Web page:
# INTEGER AND RATIONAL NUMBERS

Theorem 7.7 The ordering of rational numbers is well defined.

Proof Let [x, y] = [a, b], [z,w] = [c, d], and [x, y] < [z,w] with b, d, y, w >
0. We thus have Hence the ordering is well defined.

We define addition and multiplication as follows, Theorem 7.8 Addition and multiplication of rational numbers are well
defined.

Proof Let [x, y] = [a, b] and [z,w] = [c, d]. For multiplication we have Hence multiplication is well defined.

Just as there is a natural embedding of the natural numbers into the
integers
, there is the natural embedding of the integers into the rational
numbers given by the injection, It is easy to verify that this injection is an embedding.

A Field

We leave it the reader to verify the following properties of Q . 8. such that a + e = e + a = 9. such that au = ua = 10. such that a + (-a) = (-a) + a = 0

11. such that aa-1 = a-1a = 1

The first 10 properties are identical to the properties of an Integral Domain.
Property 11* is replaced by property 11 where a-1 is called the multiplicative
inverse, or reciprocal .

Any set with two binary operations satisfying these 11 properties is called
a Field.

Exercise Show that every field is an integral domain. That is to say, every
field has no zero divisors .

Differences and Quotients

Definition The difference between integers or rational numbers a and b
is a + (-b), which is written a - b.

Definition The quotient of two rational numbers a and b is a · b-1, which
is written .

We can see that difference and quotient can be regarded as a binary oper-
ations, we also notice that neither operation is commutative nor associative.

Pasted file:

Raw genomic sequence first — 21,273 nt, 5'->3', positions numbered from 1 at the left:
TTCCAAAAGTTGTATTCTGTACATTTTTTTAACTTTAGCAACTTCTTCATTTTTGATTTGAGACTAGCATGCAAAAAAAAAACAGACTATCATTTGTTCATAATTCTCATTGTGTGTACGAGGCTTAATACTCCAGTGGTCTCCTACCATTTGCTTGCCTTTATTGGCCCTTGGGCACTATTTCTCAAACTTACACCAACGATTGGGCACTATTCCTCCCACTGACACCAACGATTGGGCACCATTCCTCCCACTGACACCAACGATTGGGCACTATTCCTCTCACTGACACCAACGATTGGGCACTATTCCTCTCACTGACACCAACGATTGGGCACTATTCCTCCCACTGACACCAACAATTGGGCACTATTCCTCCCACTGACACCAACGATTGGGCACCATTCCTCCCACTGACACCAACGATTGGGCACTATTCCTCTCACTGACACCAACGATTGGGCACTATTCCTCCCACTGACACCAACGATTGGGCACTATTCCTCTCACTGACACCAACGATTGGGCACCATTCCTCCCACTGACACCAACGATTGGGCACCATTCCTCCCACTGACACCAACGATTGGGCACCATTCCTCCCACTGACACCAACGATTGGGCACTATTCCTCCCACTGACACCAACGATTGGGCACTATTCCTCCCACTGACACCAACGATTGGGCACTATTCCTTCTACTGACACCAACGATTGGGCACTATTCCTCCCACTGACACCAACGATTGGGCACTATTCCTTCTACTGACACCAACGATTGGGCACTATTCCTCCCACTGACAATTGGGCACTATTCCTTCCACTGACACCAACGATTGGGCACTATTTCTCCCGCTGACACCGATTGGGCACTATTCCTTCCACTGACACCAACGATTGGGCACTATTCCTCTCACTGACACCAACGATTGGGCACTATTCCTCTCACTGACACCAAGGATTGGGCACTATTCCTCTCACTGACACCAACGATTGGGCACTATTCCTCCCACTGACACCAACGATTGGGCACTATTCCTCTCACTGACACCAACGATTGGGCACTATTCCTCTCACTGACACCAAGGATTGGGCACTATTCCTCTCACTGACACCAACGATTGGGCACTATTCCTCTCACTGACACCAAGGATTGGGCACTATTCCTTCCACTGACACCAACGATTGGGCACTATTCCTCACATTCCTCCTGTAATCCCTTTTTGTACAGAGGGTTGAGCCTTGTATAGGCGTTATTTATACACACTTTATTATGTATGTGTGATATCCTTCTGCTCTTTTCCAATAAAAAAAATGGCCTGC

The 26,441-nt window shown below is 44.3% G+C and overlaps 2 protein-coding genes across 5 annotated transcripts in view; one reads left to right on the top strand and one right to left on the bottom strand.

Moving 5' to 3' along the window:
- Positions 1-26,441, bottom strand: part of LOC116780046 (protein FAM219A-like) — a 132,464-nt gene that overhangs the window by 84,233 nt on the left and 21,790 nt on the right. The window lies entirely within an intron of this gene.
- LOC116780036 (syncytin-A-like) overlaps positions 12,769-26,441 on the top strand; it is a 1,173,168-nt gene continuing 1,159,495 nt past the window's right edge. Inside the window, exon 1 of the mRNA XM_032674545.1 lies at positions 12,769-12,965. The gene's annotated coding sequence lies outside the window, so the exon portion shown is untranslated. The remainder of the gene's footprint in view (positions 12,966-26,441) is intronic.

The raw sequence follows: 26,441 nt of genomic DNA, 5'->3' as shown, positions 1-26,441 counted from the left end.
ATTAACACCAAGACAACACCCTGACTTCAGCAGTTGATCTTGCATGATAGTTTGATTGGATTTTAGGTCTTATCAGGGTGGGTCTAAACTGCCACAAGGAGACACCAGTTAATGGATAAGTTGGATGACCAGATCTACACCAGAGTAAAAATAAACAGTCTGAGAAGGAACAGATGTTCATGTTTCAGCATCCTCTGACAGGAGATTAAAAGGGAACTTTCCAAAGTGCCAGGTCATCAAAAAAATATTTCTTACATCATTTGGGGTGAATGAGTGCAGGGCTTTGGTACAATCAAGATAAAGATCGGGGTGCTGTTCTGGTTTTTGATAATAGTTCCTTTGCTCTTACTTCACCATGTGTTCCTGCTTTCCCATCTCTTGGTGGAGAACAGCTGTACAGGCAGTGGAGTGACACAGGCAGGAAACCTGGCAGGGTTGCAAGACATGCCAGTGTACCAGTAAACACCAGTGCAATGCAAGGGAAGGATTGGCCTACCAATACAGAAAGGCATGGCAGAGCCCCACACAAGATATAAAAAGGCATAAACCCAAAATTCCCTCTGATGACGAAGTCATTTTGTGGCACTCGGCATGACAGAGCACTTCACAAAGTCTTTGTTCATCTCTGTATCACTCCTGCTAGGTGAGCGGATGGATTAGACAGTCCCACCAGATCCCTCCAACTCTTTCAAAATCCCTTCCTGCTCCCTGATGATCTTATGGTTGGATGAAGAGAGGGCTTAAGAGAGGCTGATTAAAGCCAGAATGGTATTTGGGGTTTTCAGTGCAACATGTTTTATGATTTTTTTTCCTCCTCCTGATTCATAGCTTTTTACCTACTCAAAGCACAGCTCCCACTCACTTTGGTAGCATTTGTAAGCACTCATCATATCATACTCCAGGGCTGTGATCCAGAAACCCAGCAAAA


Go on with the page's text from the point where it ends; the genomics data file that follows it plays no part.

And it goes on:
Exercise For any two rational numbers p < q, show that .

Exercise Show that

1. If p, q, r are rational numbers where p ≤ q and r > 0, then pr ≤ qr.

2. If p, q, r are rational numbers where p ≤ q and r < 0, then pr ≥ qr.

3. If p and q are positive rational numbers, then :

Mathematical Induction

The next theorem is a special case of transfinite induction, that is widely
used in many situations. Before we state and prove the theorem we need two
small lemmas that we present as exercises .

Exercise 1. Define the map Ø : N → by Ø(a) = [a + 1, 0]. Show that

Ø(a) + 1 = Ø(a + 1).

Exercise 2. Show that is order isomorphic to ω.

Theorem 7.9 The Principle of Mathematical Induction If such
that the following conditions are true:

i. 1 ∈ T

ii. if k ∈ T, then k + 1 ∈ T,

then T = .

Proof Consider the order preserving bijection Ø : ω → defined by
Ø(a) = [a + 1, 0]. Let A = Ø-1(T). Let x ∈ ω such that S(x) A.

If x = 0, then Ø(x) = 1 ∈ T => x ∈ A. If x ≠ 0, then Thus by Transfinite Induction .

The Cardinality of Integers and Rational Numbers

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